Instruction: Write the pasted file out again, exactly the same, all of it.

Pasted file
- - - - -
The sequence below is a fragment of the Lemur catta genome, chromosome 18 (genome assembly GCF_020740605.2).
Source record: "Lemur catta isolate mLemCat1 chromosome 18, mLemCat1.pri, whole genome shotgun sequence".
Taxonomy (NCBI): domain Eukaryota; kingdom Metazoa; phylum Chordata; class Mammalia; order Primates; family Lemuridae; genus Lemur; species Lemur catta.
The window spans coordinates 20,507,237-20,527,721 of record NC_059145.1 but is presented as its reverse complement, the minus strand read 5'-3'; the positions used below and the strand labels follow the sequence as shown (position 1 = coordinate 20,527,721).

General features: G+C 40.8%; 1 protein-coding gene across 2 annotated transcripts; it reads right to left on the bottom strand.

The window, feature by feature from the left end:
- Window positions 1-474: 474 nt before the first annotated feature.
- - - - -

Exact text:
The sequence below is a fragment of the Lemur catta genome, chromosome 18 (genome assembly GCF_020740605.2).
Source record: "Lemur catta isolate mLemCat1 chromosome 18, mLemCat1.pri, whole genome shotgun sequence".
Taxonomy (NCBI): domain Eukaryota; kingdom Metazoa; phylum Chordata; class Mammalia; order Primates; family Lemuridae; genus Lemur; species Lemur catta.
The window spans coordinates 20,507,237-20,527,721 of record NC_059145.1 but is presented as its reverse complement, the minus strand read 5'-3'; the positions used below and the strand labels follow the sequence as shown (position 1 = coordinate 20,527,721).

General features: G+C 40.8%; 1 protein-coding gene across 2 annotated transcripts; it reads right to left on the bottom strand.

The window, feature by feature from the left end:
- Window positions 1-474: 474 nt before the first annotated feature.